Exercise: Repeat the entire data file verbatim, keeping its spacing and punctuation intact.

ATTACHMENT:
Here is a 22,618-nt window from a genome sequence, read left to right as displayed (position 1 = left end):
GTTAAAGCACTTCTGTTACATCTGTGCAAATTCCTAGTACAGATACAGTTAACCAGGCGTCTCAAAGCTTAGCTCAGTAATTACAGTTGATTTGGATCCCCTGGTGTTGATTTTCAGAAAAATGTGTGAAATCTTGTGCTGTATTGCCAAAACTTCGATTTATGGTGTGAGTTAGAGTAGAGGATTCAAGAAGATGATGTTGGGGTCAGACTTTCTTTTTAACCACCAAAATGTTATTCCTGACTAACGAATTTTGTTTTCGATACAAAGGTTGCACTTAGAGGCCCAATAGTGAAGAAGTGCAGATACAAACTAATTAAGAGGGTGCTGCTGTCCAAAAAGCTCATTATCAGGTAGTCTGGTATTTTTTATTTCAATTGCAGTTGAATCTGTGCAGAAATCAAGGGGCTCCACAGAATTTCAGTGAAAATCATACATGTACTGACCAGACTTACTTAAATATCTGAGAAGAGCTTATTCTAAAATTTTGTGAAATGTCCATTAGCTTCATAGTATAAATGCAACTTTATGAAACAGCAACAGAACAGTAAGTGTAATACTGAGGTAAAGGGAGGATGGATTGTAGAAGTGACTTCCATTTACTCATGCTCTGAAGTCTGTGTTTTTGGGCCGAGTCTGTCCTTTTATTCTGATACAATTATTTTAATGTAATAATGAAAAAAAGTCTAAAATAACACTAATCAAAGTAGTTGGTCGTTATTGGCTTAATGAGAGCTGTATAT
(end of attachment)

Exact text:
Here is a 22,618-nt window from a genome sequence, read left to right as displayed (position 1 = left end):
GTTAAAGCACTTCTGTTACATCTGTGCAAATTCCTAGTACAGATACAGTTAACCAGGCGTCTCAAAGCTTAGCTCAGTAATTACAGTTGATTTGGATCCCCTGGTGTTGATTTTCAGAAAAATGTGTGAAATCTTGTGCTGTATTGCCAAAACTTCGATTTATGGTGTGAGTTAGAGTAGAGGATTCAAGAAGATGATGTTGGGGTCAGACTTTCTTTTTAACCACCAAAATGTTATTCCTGACTAACGAATTTTGTTTTCGATACAAAGGTTGCACTTAGAGGCCCAATAGTGAAGAAGTGCAGATACAAACTAATTAAGAGGGTGCTGCTGTCCAAAAAGCTCATTATCAGGTAGTCTGGTATTTTTTATTTCAATTGCAGTTGAATCTGTGCAGAAATCAAGGGGCTCCACAGAATTTCAGTGAAAATCATACATGTACTGACCAGACTTACTTAAATATCTGAGAAGAGCTTATTCTAAAATTTTGTGAAATGTCCATTAGCTTCATAGTATAAATGCAACTTTATGAAACAGCAACAGAACAGTAAGTGTAATACTGAGGTAAAGGGAGGATGGATTGTAGAAGTGACTTCCATTTACTCATGCTCTGAAGTCTGTGTTTTTGGGCCGAGTCTGTCCTTTTATTCTGATACAATTATTTTAATGTAATAATGAAAAAAAGTCTAAAATAACACTAATCAAAGTAGTTGGTCGTTATTGGCTTAATGAGAGCTGTATAT